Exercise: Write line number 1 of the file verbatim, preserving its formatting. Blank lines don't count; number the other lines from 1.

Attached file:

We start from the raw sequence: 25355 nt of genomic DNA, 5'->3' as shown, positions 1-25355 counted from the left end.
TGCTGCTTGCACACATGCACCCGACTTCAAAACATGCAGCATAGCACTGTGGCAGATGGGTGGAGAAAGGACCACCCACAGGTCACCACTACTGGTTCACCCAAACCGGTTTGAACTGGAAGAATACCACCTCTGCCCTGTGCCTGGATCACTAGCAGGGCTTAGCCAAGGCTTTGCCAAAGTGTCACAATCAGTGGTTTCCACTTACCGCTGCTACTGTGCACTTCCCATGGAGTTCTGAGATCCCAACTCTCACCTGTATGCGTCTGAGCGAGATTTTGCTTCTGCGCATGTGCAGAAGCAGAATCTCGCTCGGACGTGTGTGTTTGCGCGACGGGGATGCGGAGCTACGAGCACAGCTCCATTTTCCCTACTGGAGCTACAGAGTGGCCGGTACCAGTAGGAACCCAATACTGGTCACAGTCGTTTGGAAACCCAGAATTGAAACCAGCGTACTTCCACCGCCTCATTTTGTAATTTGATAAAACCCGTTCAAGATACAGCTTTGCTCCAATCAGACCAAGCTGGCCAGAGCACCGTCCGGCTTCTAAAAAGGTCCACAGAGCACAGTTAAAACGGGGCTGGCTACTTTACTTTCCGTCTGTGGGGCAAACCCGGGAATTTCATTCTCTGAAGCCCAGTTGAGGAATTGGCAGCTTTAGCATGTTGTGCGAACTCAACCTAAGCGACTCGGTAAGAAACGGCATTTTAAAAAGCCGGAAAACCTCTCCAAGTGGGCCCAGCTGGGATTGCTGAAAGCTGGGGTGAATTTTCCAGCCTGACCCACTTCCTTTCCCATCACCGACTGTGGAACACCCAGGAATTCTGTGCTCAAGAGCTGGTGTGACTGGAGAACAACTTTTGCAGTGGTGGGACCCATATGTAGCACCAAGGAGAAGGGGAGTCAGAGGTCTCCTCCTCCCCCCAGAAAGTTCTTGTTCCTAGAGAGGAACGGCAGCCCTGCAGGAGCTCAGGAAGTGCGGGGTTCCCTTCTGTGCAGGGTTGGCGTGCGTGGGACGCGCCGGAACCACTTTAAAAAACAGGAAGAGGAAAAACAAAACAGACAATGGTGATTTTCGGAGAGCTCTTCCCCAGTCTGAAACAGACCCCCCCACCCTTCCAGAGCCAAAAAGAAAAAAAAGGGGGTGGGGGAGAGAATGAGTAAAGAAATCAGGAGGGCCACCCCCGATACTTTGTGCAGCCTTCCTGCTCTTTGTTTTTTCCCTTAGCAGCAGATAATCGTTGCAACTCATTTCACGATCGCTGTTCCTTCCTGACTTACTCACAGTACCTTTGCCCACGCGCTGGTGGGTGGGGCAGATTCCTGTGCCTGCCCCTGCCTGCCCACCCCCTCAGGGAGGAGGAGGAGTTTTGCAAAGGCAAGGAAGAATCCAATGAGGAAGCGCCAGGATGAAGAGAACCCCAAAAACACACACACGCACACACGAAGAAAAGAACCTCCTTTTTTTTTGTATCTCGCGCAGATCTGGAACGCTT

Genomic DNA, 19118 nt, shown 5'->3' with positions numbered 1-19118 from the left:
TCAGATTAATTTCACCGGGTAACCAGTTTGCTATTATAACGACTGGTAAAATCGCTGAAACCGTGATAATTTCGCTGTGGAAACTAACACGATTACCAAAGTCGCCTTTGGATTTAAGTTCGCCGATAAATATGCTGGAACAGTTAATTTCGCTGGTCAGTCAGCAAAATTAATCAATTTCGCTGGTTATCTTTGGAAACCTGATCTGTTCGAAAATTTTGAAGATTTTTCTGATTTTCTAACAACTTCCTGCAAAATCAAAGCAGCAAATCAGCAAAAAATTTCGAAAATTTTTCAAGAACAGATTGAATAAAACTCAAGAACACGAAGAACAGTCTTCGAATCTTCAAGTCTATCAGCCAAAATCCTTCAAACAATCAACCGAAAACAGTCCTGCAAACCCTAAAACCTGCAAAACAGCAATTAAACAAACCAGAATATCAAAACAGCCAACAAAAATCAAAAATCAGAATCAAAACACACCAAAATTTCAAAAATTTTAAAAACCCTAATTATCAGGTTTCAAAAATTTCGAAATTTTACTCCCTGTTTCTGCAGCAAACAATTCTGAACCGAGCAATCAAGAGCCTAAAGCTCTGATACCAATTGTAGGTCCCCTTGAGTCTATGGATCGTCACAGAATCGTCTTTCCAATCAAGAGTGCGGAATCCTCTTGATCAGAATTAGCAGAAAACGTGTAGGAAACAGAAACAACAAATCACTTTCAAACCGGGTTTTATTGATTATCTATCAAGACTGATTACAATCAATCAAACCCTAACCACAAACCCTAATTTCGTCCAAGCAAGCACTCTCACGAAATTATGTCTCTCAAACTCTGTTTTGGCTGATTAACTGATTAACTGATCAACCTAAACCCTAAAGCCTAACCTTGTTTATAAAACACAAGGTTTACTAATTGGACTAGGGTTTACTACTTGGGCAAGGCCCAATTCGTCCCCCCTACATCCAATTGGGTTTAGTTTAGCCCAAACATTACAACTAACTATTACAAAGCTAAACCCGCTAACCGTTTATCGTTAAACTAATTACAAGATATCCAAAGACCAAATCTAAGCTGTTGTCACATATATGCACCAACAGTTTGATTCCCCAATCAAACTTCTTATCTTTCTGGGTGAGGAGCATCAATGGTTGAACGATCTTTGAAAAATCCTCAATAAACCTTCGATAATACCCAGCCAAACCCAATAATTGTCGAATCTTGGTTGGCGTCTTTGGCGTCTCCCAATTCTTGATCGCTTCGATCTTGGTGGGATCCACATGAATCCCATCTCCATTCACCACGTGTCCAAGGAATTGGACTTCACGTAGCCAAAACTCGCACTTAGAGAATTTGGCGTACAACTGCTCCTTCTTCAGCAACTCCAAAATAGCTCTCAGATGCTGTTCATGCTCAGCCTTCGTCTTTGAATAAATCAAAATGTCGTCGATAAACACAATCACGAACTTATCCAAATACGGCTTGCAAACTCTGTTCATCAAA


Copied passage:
We start from the raw sequence: 25355 nt of genomic DNA, 5'->3' as shown, positions 1-25355 counted from the left end.